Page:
according to john keegan surrendering troops only have a 50 50 chance of not being killed. unless they were part of a mass surrender.

iirc this applies to wars in general, not just ww2.



Complete speculation. I know a lot of WWII vets who had nothing to lose when I talked to them, no reason to lie, in fact they did tell me of stories of people being shot, but in 90% of the cases when the Germans showed a white flag, or came out with their hands up, their surrender was accepted.

It was situations where Germans showed a white flag, then someone came forward to take the surrender and then was shot that you had situations where no prisoners were taken.

I won't mention names, but in one case in Holland on the Scheldt estuary, a Vet told me that was exactly what happened. The Canadians were using a Wasp flamethrower to clear bunkers. After they flamed one, there was a white flag waved from the next one, and when a Sergeant walked forward, he was shot. So the Wasps were put back to work and ALL the bunkers were flamed.

But later in the war, during the Reichswald campaign, they took the surrender of lots of Germans without incident.


Originally posted by Von_Rat:

note:snipers are pretty much sol, everybody would pretty much always shoot them if they tried to surrender.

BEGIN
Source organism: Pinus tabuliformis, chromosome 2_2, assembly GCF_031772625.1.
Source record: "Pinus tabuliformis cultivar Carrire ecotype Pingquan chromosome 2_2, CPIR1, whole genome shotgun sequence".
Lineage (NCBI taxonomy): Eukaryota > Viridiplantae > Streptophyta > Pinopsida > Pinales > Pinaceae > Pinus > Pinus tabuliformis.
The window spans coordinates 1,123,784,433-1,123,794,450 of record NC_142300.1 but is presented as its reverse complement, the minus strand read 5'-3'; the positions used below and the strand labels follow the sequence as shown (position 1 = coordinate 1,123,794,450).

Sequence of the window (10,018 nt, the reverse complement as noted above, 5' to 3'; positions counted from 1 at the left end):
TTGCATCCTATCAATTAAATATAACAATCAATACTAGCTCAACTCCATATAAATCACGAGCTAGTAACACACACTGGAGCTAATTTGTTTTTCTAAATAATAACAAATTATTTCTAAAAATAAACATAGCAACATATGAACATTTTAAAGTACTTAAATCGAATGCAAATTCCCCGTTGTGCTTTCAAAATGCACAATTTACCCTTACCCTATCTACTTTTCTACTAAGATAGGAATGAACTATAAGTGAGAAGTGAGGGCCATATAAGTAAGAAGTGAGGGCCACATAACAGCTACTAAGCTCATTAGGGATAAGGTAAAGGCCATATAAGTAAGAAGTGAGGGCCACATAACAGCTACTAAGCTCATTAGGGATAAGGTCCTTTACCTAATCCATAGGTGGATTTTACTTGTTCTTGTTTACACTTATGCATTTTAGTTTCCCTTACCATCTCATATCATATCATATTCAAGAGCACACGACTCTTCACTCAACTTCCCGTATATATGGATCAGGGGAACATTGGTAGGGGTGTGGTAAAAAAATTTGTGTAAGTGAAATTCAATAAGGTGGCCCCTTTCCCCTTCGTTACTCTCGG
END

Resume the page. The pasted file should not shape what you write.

Not the case. If the sniper had not killed anyone he stood as good a chance of not being killed as any other prisoner. On the other hand, if someone had been killed, and if the German was identified as a Sniper, and he surrendered, the guy who disarmed him would open the bolt of the rifle he was using, and check to see if there were any rounds left. If the mag was empty, he didn't make it. If it had rounds in it, he was ok.


Originally posted by Von_Rat:
also a pet theory of mine is that us troops as a rule would not let japanese troops surrender, thus leading to the notion that they almost never tried. its my feeling that after the war this was swept under the rug for 2 reasons. one being the us wasnt thrilled to admit it and 2 that the japanese prefered the myth that they almost never surrendered.

You are right, it is a pet theory.

The Japanese were taught never to surrender. That was official Japanese Army training. Part of the Army's warped interpretation of the Bushido code. (real Samurai's would never kill themselves for the reasons Japanese soldiers did) Huge numbers of Japanese killed themselves with grenades or by putting the muzzle of their rifle in their mouths and pulling the trigger with their big toe. They did this when they didn't have the courage to fight anymore.

And the ones who appeared to surrender, often were not serious, they were just using the tactic to get close to an American or Australian so they could explode a grenade or stab them. There are thousands of documented incidents of this.

For those reasons, and also the fact that Americans and Commonwealth troops knew about the atrocities the Japanese had committed against Allied POW's, there was a marked reluctance to trust the Japanese. It was easier to just kill them all whether they had their hands up or not.

However, this WAS NOT official policy. The US Army and the Commonwealth Brass WANTED Japanese prisoners for the same reason all armies want prisoners, to get information on troop deployment, plans, etc. Troops were told to take prisoners.

And they were not executed after they had surrendered, unlike the American/Canadian/Australian/British/Phillopino/Chinese, etc. prisoners that the Japanese took.